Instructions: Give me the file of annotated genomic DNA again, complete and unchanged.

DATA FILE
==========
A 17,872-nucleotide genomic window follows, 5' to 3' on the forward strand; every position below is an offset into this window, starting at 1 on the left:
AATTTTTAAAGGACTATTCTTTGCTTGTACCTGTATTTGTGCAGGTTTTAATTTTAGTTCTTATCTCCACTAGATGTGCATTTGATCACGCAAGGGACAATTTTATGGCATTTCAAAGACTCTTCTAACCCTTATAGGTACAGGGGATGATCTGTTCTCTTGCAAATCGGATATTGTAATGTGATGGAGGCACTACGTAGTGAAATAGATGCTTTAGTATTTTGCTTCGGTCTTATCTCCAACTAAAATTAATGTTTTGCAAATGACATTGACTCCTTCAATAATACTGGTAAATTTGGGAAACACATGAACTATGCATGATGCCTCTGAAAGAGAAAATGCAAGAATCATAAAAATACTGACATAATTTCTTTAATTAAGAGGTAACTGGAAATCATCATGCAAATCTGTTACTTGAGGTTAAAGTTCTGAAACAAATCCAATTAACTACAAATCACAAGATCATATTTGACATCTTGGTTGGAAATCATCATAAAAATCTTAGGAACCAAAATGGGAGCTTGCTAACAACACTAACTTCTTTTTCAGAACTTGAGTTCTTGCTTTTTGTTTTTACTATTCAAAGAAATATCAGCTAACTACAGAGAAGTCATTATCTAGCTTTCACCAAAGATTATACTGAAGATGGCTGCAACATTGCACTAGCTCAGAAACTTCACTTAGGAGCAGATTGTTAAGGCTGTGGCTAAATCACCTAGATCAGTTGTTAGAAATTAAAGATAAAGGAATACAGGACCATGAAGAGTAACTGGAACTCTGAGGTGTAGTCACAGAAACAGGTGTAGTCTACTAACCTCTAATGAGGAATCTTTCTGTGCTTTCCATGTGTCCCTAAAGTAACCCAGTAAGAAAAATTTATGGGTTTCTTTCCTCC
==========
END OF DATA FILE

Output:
A 17,872-nucleotide genomic window follows, 5' to 3' on the forward strand; every position below is an offset into this window, starting at 1 on the left:
AATTTTTAAAGGACTATTCTTTGCTTGTACCTGTATTTGTGCAGGTTTTAATTTTAGTTCTTATCTCCACTAGATGTGCATTTGATCACGCAAGGGACAATTTTATGGCATTTCAAAGACTCTTCTAACCCTTATAGGTACAGGGGATGATCTGTTCTCTTGCAAATCGGATATTGTAATGTGATGGAGGCACTACGTAGTGAAATAGATGCTTTAGTATTTTGCTTCGGTCTTATCTCCAACTAAAATTAATGTTTTGCAAATGACATTGACTCCTTCAATAATACTGGTAAATTTGGGAAACACATGAACTATGCATGATGCCTCTGAAAGAGAAAATGCAAGAATCATAAAAATACTGACATAATTTCTTTAATTAAGAGGTAACTGGAAATCATCATGCAAATCTGTTACTTGAGGTTAAAGTTCTGAAACAAATCCAATTAACTACAAATCACAAGATCATATTTGACATCTTGGTTGGAAATCATCATAAAAATCTTAGGAACCAAAATGGGAGCTTGCTAACAACACTAACTTCTTTTTCAGAACTTGAGTTCTTGCTTTTTGTTTTTACTATTCAAAGAAATATCAGCTAACTACAGAGAAGTCATTATCTAGCTTTCACCAAAGATTATACTGAAGATGGCTGCAACATTGCACTAGCTCAGAAACTTCACTTAGGAGCAGATTGTTAAGGCTGTGGCTAAATCACCTAGATCAGTTGTTAGAAATTAAAGATAAAGGAATACAGGACCATGAAGAGTAACTGGAACTCTGAGGTGTAGTCACAGAAACAGGTGTAGTCTACTAACCTCTAATGAGGAATCTTTCTGTGCTTTCCATGTGTCCCTAAAGTAACCCAGTAAGAAAAATTTATGGGTTTCTTTCCTCC